first comment -- they all use 99% CPU).

10ms = bad, 99% CPU
100ms = like Microsoft & Opera, but gif makers are still in ignorant bliss about
 correct settings for delay.
<100ms = better than other browsers.  Gif makers will learn they can do more
with Mozilla.  (Although IMO, if they are making high frame rate animations,
they should be using something more designed for it -- like flash or quicktime)

Let's get the patch in :)
Posted image random gif
Example of a gif I ran across today that animates so fast the red-and-blue
flashing appears purple on my machine (I'm running a 10ms limit).  Obviously
not as the author intended.

The point that lots of images around the web cause 99% cpu usage and possible
UI starvation is a very strong one.  I advise nothing below 20ms, and I think
40ms (same as cheaper LCD displays) or 50ms may make sense - unless we want to
go with IE's default of 100ms, given that that's what all authors use/assume in
their testing, whether they know it or not.  If we want to preserve the ability
for other (future) formats to provide faster animation, we can move the limit
from here into the gif decoder (where it's already a #define).
IE has created a _de facto_ standard.  I think we can live with it.  We might
argue that to beat the 10Hz perceptual limit, we should use 50ms, but at this
point, why be different?

/be

Comment 16

18 years ago
We can always add a preference to specify the minimum frame delay, with a
default of 100 mSec, just like IE.

I think this is real low hanging fruit, which can dramatically improve the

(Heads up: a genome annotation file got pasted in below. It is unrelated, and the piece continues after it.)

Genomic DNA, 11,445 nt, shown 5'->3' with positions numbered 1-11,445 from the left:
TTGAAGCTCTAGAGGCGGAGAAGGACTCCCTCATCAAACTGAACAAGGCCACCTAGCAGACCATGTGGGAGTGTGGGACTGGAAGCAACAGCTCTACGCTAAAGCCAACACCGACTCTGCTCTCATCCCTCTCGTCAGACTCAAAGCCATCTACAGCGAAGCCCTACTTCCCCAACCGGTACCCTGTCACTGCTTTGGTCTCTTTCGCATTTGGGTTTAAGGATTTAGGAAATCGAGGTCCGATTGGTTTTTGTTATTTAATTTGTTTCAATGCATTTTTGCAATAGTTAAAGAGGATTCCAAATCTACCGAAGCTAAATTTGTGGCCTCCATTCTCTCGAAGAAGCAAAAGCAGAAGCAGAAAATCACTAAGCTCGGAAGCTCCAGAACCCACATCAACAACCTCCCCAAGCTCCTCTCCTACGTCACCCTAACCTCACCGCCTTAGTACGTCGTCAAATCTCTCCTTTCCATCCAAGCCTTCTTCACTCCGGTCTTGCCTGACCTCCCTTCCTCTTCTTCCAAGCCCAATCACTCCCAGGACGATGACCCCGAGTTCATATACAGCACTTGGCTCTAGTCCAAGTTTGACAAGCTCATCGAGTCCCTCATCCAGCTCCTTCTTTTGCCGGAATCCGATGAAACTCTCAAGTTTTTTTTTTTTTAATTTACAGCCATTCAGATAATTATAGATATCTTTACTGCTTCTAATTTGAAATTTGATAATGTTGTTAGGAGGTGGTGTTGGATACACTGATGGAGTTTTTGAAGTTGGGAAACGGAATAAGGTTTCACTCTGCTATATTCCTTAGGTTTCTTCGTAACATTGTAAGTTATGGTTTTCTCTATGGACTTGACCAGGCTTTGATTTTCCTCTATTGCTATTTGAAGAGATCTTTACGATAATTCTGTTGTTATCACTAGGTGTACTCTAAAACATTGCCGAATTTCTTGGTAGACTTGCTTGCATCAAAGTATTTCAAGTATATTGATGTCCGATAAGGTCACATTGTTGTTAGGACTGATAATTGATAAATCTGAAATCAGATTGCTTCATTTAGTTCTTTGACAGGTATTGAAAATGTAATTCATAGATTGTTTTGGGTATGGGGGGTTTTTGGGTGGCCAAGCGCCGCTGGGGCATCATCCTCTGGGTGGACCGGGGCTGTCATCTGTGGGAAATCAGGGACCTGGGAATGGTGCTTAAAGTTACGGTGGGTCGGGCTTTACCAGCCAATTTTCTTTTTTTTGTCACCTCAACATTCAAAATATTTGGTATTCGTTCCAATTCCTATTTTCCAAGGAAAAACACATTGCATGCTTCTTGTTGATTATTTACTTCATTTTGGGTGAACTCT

performance of Zilla (together with bug 125025). In fact, it's so low that you
need a dig a hole to grab the fruit!

Comment 17

18 years ago
I agree somewhat with comment #11.  Or... at the very least, 100ms is
too tardy a compromise.
Blocks: 120154
Reporter

Comment 18

18 years ago
Okay, the patch has been around for 2 weeks now, and has been tested with Bug
99636 (reducing the CPU usage of the bug's gif from 88% to 50% if I read it
correctly)

What's the next step? Can we get this patch into Mozilla?
retargeting for 1.0, we really should check in a fix for this.
Keywords: mozilla0.9.9mozilla1.0

Comment 20

17 years ago
Comment on attachment 70180 [details] [diff] [review]
Updated patch

r=pavlov
Attachment #70180 - Flags: review+

Comment 21

17 years ago
This is a simple patch which we should check in for 1.0
Keywords: nsbeta1
Target Milestone: --- → mozilla1.0

Comment 22

17 years ago
reassigning to rjesup
Updated patch for 100ms minimum delay (IE/etc compatible), per discussion with
pavlov.  r/sr please.
Attachment #70180 - Attachment is obsolete: true

Comment 24

17 years ago
Comment on attachment 78242 [details] [diff] [review]
Updated patch for 100ms as per pavlov

r=pavlov
Attachment #78242 - Flags: review+
Taking bug
Assignee: pavlov → rjesup
Status: ASSIGNED → NEW
Status: NEW → ASSIGNED
Comment on attachment 78242 [details] [diff] [review]
Updated patch for 100ms as per pavlov

sr=jst
Attachment #78242 - Flags: superreview+
Reporter

Comment 27

17 years ago
New Patch may cause problems.

if (mTimeout < 100) // 100 is compatible with IE and Opera among others

should be:

if (mTimeout >= 0 && mTimeout < 100) // 100 is compatible with IE and
Opera among others

If I read the code correctly, functions such as
imgContainer::AppendFrame(gfxIImageFrame *item) and
imgContainer::StartAnimation() want a -1 returned from GetTimeout if the frame
should be displayed forever, so we shouldn't set timeout to 100 if it's < 0


And, as I asked earlier, will the GetTimeout function in
gfx2/src/windows/gfxImageFrameWin.cpp need updating too?
ArronM is correct (-1 is a flag to display forever, and gfx2/windows has a copy